Summary: Birds of Prey is enjoyably grimy, a comic book movie that is breezily entertaining, packed with violent action and finished off with a generous sprinkle of zaniness. It’s a lot more cohesive than many previous DCEU outings and left this reviewer wanting to see more of these characters. Now can we please get that Gotham City Sirens movie already?

RATING: 4 out of 5 Stars

Jedd Jong

 

 

Underwater review

For F*** Magazine

UNDERWATER

Director: William Eubank
Cast : Kristen Stewart, Vincent Cassel, T.J. Miller, Jessica Henwick, John Gallagher Jr., Mamoudou Athie
Genre: Action/Horror
Run Time : 1 h 35 mins
Opens : 30 January 2020
Rating : PG13

Genre movie aficionados remember 1989 as the year of the aquatic horror movie: upon learning that James Cameron’s next project would be a deep-sea sci-fi movie, other studios scrambled to make their ‘Aliens but underwater’, even if that’s not what The Abyss ultimately ended up being. That’s how we ended up with DeepStar Six, The Evil Below, Lords of the Deep, and The Rift/Endless Descent all being released in 1989. 31 years later comes Underwater, a movie that does feel like it could have fit in with those, even if it is better (and feels more expensive) than most of them.

It is the year 2050. Tian Industries’ Kepler 822 station sits at the bottom of the ocean and is one of the outposts the company is using to drill 11 km into the seabed for natural resources. When a catastrophic failure of the rig happens, mechanical engineer Norah Price (Kristen Stewart), systems manager Rodrigo Nagenda (Mamoudou Athie), biologist Emily Haversham (Jessica Henwick), engineer Liam Smith (John Gallagher Jr.), comic relief guy Paul Abel (T.J. Miller) and Captain Lucien (Vincent Cassel) appear to be the sole survivors. They band together to attempt to walk across the seabed in pressurised diving suits, to get to Roebuck Station, where they will take the escape pods to the surface. The horrifying something-or-other that caused the initial destruction of the Kepler station menaces our heroes as they try to escape said something-or-other’s tentacled grasp.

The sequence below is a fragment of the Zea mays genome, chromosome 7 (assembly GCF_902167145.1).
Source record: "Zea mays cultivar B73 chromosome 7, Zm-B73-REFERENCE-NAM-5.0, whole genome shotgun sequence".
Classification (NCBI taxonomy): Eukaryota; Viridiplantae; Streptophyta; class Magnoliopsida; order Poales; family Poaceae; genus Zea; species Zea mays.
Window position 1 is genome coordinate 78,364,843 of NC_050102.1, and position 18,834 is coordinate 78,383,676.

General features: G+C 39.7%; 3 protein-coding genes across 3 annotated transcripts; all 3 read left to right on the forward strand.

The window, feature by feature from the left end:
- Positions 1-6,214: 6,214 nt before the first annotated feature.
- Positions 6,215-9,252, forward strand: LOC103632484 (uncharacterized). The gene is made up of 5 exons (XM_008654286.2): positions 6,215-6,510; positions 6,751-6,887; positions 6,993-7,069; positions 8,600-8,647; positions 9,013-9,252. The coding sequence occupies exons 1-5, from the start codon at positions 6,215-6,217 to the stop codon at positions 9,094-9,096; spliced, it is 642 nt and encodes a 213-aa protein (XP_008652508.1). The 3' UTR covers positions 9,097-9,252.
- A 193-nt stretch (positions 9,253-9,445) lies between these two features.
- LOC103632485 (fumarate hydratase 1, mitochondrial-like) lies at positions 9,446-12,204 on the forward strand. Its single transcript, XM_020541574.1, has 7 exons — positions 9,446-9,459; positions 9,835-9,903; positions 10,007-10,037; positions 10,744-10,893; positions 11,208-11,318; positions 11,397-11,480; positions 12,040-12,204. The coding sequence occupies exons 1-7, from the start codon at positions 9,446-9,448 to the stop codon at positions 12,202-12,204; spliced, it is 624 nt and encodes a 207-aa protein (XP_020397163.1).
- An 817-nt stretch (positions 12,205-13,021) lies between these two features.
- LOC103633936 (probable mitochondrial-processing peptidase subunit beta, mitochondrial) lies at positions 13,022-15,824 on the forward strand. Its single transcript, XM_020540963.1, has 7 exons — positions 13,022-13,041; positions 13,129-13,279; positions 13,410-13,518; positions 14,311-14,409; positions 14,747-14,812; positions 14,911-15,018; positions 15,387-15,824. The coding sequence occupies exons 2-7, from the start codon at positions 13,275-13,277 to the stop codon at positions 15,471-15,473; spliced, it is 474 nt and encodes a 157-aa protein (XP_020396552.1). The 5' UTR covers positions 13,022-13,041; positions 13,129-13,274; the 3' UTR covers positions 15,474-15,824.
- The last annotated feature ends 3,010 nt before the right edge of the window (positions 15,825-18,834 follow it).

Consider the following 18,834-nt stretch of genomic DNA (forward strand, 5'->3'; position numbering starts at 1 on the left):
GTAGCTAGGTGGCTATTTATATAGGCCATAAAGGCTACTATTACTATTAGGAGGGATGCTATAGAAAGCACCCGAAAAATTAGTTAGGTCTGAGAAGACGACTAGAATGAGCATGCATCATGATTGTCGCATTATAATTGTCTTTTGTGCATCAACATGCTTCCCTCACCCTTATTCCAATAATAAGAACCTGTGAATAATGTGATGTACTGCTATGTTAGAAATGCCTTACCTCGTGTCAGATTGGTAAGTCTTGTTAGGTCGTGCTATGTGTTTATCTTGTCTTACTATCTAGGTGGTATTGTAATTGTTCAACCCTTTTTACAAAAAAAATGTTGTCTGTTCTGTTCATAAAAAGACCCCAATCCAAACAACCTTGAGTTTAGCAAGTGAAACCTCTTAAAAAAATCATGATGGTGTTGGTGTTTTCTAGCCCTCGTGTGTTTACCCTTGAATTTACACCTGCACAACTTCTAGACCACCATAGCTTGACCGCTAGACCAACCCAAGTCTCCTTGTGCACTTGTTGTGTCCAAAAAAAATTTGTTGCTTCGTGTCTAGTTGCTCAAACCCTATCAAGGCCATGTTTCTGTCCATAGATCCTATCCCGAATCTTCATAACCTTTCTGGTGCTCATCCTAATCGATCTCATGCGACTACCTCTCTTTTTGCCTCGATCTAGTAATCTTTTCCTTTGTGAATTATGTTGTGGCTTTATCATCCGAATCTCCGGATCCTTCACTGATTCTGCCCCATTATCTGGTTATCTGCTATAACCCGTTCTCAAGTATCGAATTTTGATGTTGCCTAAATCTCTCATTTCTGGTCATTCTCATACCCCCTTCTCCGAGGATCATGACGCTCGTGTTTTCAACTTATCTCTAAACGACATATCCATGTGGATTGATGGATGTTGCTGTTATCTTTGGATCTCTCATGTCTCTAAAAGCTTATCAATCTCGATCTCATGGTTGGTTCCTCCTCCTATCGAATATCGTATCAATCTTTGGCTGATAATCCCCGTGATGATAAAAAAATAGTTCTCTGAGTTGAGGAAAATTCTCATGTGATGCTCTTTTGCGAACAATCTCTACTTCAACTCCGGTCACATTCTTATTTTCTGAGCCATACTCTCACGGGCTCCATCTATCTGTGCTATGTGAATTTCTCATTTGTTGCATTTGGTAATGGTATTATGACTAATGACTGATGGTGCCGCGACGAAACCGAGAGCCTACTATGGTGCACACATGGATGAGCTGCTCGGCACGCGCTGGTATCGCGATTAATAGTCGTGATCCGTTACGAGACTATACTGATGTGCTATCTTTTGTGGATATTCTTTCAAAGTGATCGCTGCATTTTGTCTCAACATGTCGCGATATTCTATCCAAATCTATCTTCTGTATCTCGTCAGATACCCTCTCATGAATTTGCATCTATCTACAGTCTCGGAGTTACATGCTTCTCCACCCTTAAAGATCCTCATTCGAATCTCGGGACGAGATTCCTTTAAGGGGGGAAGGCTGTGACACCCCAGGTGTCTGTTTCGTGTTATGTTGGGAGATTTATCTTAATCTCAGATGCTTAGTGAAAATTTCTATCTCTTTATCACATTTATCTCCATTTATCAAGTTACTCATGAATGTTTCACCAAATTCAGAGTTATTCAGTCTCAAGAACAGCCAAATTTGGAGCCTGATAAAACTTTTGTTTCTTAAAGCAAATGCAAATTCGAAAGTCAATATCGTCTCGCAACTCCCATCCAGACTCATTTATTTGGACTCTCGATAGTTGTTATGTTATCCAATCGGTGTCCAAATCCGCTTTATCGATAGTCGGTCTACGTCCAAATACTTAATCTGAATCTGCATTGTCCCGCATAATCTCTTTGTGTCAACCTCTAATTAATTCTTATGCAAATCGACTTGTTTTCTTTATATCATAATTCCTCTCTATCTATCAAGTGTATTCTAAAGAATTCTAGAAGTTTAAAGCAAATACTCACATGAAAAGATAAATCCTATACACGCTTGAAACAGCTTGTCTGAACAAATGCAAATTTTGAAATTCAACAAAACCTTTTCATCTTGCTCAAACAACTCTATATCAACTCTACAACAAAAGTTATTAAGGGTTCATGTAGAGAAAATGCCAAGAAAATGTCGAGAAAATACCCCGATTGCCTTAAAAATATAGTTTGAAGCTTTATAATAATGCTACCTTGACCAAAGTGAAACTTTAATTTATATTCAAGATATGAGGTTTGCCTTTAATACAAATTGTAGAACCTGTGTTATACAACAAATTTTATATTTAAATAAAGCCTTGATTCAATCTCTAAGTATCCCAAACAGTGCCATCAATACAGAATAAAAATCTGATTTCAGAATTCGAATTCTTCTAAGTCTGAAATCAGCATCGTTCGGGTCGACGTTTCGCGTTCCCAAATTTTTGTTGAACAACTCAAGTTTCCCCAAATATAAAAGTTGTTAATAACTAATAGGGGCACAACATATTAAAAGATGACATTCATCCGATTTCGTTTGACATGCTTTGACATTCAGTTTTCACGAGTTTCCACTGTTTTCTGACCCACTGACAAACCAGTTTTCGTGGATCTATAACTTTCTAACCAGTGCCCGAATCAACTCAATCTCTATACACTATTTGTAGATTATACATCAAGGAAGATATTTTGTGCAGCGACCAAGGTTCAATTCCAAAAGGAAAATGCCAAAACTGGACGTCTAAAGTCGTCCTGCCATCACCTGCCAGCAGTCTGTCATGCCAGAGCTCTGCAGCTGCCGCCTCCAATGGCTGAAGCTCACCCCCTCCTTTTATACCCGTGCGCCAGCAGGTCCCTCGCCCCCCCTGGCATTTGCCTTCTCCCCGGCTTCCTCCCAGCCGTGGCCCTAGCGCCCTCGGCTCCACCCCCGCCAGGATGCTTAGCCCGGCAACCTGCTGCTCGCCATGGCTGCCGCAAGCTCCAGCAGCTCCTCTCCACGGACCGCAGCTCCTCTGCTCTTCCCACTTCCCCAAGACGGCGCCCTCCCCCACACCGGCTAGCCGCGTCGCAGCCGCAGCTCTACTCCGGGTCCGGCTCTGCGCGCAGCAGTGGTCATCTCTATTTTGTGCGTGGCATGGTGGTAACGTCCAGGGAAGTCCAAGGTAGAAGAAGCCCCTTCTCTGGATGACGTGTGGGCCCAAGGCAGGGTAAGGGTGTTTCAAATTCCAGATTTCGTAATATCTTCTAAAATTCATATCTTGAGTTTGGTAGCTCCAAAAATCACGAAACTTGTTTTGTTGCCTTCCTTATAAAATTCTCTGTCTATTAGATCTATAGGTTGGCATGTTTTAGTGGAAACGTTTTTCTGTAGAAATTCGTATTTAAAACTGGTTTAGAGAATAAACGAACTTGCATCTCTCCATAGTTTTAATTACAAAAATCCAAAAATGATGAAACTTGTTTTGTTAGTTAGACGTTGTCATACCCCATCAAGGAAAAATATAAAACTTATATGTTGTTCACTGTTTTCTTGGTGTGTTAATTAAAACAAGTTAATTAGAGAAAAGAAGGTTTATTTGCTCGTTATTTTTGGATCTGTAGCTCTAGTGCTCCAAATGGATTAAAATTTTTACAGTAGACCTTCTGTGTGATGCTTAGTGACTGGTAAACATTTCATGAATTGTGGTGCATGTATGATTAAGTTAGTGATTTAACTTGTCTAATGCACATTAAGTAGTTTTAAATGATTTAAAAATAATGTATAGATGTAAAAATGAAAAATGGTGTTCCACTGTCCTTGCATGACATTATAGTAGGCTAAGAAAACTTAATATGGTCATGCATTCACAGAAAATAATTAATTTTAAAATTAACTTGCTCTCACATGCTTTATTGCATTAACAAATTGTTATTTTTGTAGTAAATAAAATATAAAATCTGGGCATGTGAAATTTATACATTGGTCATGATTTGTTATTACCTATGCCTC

This is a theme park ride. There’s no story to speak of and you don’t have to know too much about the characters beyond wanting them to not die. Underwater is heavy on the claustrophobic thrills – director William Eubank pays great attention to detail and does a good job of making sure the physical environments feel credible even when things get fantastical, as they must. In other words, the theming is meticulous, and you get the feeling of being in a ride queue at Disney World admiring the weathering on the railings.

Kristen Stewart is good in the lead role – it’s clear the filmmakers had “young Sigourney Weaver/Jamie Lee Curtis-type” scribbled in the margins of the screenplay and Stewart fulfils this. Yes, there is some objectification going on since Stewart runs around in her underwear a lot, but the role does not feel conventionally ‘Hollywood’ sexualised – she sports a blonde buzzcut and wears glasses, with Stewart saying that shaving her head was her decision because it made it easier to take the diving helmets on and off.